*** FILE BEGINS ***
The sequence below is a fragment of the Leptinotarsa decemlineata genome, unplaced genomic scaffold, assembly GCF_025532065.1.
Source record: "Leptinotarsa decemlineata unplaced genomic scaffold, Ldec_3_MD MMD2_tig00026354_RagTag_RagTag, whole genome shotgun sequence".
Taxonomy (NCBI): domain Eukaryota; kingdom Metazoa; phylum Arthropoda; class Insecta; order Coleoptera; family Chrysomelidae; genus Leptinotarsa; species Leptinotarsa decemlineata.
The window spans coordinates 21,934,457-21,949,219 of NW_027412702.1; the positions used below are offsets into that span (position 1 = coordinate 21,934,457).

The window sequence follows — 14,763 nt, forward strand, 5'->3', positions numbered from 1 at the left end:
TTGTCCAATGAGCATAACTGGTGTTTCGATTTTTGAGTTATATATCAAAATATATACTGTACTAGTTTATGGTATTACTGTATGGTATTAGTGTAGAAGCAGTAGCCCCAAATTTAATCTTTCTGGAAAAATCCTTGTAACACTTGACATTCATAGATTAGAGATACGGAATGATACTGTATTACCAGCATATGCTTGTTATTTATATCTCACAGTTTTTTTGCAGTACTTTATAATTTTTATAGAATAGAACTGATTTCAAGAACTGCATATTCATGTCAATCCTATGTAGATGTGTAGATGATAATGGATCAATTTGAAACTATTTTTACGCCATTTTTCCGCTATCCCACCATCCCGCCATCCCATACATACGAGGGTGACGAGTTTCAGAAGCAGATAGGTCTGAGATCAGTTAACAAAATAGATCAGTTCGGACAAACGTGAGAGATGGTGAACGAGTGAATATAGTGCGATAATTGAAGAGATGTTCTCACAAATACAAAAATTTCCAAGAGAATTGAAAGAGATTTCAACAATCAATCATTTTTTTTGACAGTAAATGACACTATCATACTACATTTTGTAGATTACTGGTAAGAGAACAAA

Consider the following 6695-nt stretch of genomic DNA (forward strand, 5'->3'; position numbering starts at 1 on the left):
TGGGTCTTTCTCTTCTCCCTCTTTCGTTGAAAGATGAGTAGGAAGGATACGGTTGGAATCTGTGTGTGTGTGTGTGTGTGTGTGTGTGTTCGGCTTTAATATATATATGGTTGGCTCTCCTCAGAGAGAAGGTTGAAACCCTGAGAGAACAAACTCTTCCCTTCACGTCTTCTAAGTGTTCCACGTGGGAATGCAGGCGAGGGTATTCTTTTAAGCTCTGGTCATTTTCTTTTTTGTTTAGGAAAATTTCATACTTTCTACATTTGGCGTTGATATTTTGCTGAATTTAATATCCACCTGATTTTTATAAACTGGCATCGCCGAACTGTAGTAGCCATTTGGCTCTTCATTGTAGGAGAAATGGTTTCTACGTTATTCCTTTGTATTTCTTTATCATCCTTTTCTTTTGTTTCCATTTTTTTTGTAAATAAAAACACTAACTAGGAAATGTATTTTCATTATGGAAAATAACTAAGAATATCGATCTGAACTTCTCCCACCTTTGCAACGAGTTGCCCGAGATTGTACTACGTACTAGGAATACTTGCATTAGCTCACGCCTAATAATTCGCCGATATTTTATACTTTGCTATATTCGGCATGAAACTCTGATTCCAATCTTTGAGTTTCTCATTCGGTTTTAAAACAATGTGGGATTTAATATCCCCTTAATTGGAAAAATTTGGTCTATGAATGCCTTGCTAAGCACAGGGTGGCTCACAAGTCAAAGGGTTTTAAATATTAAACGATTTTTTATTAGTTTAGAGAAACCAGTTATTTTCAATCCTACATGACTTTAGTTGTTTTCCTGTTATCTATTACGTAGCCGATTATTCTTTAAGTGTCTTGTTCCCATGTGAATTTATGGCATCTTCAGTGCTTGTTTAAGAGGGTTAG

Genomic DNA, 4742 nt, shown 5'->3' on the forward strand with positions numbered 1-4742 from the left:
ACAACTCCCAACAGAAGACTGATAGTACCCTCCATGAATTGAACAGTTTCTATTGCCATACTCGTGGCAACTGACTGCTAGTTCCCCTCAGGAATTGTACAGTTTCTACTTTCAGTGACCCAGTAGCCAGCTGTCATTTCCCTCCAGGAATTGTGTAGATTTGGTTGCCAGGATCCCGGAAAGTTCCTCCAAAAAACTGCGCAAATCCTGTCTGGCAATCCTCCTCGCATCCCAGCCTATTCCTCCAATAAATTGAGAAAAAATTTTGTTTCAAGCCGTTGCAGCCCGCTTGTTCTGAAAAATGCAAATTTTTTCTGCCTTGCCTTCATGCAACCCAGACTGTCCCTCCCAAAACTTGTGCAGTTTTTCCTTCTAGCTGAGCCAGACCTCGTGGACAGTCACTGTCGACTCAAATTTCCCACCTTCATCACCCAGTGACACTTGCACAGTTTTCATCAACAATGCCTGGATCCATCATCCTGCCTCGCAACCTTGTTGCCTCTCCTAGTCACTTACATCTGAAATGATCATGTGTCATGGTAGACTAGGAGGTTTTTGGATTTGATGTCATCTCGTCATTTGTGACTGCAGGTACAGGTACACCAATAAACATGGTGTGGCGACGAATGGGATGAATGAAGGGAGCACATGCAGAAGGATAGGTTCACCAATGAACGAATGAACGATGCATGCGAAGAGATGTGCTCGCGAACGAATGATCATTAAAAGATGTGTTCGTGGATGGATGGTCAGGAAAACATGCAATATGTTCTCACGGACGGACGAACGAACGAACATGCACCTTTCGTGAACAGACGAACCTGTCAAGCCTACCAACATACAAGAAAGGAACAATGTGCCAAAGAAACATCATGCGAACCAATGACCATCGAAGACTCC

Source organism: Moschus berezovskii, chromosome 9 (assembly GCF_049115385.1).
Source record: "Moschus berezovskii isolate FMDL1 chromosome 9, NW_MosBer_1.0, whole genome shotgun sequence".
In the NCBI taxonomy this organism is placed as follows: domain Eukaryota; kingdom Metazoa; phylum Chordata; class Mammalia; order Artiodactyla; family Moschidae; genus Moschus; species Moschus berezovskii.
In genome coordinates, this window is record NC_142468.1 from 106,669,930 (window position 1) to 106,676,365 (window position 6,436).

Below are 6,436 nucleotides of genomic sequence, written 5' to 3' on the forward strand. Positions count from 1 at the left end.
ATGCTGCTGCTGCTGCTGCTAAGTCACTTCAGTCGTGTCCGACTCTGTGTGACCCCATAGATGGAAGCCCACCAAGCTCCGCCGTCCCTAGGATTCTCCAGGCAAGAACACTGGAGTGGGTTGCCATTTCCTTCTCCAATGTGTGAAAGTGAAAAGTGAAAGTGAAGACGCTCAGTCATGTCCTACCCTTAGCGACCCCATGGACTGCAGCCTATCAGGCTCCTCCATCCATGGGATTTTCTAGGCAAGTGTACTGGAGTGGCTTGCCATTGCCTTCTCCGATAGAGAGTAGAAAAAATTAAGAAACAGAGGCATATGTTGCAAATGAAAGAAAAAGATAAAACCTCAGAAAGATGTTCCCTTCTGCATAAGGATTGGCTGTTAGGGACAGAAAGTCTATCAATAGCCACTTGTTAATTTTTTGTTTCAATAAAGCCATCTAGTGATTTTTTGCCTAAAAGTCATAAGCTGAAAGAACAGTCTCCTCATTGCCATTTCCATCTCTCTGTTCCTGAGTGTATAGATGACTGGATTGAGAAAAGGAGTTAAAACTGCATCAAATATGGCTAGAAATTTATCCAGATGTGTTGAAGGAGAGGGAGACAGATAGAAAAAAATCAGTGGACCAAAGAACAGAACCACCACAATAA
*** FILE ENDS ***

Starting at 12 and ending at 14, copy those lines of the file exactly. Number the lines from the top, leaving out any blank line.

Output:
Source record: "Moschus berezovskii isolate FMDL1 chromosome 9, NW_MosBer_1.0, whole genome shotgun sequence".
In the NCBI taxonomy this organism is placed as follows: domain Eukaryota; kingdom Metazoa; phylum Chordata; class Mammalia; order Artiodactyla; family Moschidae; genus Moschus; species Moschus berezovskii.
In genome coordinates, this window is record NC_142468.1 from 106,669,930 (window position 1) to 106,676,365 (window position 6,436).